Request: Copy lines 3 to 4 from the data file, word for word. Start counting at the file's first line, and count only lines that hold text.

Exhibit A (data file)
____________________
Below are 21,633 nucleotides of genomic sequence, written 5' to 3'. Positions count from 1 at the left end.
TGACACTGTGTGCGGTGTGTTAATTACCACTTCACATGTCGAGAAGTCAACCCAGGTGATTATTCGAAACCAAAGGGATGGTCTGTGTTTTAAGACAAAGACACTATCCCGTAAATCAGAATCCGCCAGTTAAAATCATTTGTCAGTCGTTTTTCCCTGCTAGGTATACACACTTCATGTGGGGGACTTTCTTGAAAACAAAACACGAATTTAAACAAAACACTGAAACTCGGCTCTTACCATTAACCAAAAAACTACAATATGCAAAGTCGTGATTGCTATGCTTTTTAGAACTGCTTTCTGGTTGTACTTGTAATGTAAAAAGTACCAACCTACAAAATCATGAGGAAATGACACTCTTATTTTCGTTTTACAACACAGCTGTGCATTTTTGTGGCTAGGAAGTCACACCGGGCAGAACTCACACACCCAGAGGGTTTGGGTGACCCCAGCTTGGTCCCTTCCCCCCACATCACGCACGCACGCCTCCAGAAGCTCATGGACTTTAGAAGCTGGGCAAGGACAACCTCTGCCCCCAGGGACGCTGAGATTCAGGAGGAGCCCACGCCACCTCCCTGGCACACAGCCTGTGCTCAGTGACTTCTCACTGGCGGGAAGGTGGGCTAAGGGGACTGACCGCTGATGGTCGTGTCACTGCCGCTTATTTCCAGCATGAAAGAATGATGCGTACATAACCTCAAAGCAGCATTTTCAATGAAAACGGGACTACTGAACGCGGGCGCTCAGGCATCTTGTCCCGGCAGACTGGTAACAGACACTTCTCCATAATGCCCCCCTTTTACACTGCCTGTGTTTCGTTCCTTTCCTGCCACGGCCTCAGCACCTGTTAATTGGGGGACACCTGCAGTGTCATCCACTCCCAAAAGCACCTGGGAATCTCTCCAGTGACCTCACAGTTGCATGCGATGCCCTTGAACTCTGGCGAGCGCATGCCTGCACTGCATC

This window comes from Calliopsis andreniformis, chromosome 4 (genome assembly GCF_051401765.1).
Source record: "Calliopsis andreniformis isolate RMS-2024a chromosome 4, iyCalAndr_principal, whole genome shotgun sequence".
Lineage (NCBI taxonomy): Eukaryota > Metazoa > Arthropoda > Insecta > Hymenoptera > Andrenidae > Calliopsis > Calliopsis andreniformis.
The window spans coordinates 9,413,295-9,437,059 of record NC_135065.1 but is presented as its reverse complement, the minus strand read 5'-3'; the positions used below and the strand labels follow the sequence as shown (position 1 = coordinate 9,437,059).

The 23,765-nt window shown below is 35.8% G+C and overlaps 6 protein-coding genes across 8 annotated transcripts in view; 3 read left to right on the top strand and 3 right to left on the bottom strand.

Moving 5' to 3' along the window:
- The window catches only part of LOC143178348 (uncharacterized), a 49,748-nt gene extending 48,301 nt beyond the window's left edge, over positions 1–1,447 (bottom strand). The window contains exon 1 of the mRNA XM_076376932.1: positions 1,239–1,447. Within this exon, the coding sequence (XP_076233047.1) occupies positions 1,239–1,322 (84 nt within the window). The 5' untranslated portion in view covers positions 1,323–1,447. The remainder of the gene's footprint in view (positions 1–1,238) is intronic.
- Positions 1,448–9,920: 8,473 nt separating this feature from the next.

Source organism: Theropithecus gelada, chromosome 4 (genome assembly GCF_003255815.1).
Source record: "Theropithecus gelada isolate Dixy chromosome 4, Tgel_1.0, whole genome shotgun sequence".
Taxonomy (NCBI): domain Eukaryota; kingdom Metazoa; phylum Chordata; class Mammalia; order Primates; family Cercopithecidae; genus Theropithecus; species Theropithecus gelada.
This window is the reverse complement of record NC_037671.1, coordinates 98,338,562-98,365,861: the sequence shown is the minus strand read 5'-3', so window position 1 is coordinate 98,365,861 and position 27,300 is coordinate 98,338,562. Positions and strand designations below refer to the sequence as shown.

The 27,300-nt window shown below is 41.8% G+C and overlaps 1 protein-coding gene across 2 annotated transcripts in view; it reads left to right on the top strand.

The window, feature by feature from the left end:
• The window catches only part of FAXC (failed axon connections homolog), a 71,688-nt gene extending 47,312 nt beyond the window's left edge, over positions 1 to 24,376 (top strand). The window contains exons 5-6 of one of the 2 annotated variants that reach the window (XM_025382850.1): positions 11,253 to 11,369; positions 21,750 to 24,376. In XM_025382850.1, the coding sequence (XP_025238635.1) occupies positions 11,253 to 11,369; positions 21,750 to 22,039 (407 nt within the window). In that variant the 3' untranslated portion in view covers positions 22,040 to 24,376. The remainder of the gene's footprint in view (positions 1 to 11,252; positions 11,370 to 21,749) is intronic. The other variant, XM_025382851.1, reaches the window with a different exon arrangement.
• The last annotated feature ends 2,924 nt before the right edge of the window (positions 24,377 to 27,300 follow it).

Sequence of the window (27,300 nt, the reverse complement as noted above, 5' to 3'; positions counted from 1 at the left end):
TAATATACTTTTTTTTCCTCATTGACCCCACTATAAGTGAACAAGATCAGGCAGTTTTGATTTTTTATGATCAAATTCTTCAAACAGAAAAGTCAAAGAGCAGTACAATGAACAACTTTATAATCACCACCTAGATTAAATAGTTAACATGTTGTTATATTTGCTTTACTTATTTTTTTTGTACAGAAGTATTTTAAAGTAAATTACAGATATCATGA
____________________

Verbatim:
This window comes from Calliopsis andreniformis, chromosome 4 (genome assembly GCF_051401765.1).
Source record: "Calliopsis andreniformis isolate RMS-2024a chromosome 4, iyCalAndr_principal, whole genome shotgun sequence".